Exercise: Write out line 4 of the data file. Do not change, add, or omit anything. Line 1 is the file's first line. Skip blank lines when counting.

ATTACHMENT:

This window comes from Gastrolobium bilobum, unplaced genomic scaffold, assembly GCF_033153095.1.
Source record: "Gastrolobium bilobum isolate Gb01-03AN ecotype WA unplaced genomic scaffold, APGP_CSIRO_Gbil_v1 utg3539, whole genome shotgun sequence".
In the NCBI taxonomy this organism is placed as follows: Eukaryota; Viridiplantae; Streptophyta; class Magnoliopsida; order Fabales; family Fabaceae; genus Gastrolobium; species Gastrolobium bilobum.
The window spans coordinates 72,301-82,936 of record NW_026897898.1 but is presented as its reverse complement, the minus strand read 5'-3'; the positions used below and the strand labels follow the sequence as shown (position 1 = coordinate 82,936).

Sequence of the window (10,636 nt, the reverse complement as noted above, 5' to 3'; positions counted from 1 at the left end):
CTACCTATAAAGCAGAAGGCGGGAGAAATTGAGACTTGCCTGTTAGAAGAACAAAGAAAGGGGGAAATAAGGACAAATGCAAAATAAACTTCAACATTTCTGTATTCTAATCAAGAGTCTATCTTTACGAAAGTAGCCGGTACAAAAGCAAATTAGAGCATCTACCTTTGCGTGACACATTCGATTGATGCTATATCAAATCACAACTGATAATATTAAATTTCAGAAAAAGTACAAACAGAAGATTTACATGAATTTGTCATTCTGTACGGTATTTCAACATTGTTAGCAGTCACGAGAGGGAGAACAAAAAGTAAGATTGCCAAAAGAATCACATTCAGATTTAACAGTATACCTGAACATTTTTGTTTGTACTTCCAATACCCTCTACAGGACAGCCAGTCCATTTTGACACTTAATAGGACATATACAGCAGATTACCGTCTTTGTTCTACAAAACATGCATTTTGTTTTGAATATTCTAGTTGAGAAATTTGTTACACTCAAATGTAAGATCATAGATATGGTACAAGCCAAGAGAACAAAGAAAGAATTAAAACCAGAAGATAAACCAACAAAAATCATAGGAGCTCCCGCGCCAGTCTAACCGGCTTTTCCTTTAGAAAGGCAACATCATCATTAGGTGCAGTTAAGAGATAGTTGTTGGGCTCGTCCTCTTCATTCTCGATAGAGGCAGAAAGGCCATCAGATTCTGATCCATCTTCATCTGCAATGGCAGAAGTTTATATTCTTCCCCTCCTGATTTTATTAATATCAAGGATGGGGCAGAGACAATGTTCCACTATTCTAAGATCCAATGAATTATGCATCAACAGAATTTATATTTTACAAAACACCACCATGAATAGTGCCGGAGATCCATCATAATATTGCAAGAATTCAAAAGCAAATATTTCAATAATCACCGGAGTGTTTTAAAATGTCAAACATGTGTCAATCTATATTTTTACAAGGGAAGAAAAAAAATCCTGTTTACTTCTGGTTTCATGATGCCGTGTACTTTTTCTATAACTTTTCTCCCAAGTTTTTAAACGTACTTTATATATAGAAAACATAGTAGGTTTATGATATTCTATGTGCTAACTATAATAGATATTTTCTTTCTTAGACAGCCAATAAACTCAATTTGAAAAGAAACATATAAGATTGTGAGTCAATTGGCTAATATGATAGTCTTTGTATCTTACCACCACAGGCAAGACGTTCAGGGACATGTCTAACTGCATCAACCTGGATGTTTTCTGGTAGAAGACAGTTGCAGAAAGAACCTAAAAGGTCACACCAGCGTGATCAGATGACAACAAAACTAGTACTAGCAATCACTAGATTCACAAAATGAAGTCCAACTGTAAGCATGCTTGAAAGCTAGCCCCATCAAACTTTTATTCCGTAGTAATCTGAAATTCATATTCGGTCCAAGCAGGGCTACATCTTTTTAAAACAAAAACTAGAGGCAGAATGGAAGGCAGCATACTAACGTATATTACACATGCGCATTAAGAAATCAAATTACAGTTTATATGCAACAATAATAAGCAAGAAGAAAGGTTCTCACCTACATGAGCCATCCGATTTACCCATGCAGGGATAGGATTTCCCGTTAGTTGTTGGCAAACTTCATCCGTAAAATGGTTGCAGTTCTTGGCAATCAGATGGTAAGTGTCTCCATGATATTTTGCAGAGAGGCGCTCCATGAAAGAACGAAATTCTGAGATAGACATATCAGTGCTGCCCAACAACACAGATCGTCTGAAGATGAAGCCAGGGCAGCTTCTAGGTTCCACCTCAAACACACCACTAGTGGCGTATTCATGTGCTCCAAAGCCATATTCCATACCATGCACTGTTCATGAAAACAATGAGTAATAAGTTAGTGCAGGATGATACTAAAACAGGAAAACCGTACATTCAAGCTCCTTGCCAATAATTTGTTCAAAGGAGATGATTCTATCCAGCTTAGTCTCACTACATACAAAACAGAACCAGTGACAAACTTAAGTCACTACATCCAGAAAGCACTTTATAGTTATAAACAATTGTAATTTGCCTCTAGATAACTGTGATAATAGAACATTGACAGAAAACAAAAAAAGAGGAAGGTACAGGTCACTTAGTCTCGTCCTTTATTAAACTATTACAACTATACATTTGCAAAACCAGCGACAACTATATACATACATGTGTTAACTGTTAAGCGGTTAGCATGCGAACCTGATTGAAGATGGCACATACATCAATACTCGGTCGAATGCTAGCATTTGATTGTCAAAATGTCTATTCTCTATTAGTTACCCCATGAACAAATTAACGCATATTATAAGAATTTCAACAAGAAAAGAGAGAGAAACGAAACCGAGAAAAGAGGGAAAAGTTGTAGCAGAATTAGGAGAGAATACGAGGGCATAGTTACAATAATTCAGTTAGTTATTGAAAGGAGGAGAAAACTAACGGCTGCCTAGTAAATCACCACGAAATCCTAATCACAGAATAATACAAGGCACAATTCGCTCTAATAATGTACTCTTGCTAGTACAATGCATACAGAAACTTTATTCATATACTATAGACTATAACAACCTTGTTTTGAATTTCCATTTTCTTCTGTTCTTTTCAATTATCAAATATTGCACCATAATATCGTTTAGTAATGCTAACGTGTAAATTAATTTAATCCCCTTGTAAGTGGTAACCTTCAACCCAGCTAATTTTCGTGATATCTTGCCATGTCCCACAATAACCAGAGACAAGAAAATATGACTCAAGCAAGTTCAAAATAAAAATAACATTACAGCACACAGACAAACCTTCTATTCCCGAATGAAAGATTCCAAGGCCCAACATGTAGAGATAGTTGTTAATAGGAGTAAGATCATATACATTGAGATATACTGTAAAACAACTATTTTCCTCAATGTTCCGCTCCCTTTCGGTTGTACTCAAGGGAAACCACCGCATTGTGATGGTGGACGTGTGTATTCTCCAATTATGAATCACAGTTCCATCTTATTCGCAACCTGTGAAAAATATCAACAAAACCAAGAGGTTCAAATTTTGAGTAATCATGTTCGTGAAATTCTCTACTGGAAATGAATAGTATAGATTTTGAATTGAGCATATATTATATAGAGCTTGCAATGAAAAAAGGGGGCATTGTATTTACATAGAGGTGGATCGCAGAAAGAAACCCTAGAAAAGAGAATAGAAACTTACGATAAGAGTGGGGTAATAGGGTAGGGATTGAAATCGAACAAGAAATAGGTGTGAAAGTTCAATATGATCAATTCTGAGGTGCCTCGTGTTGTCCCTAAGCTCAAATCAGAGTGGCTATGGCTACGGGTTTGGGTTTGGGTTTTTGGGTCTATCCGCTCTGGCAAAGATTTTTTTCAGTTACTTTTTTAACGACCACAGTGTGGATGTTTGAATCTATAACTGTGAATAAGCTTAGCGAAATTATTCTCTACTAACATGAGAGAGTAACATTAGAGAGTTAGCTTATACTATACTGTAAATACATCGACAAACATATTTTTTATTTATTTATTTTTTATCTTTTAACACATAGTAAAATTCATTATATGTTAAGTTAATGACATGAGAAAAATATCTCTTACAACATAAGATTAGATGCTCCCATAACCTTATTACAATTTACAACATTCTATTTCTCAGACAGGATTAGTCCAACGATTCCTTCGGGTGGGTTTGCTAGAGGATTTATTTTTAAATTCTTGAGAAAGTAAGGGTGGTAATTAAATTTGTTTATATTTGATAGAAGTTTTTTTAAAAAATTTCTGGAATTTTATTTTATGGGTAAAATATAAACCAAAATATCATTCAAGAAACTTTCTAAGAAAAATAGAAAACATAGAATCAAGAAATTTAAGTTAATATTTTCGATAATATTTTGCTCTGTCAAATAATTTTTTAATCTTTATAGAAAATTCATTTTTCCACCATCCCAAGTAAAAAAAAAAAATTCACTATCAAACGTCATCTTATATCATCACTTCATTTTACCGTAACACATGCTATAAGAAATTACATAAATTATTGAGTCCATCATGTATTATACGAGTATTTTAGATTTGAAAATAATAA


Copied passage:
The window spans coordinates 72,301-82,936 of record NW_026897898.1 but is presented as its reverse complement, the minus strand read 5'-3'; the positions used below and the strand labels follow the sequence as shown (position 1 = coordinate 82,936).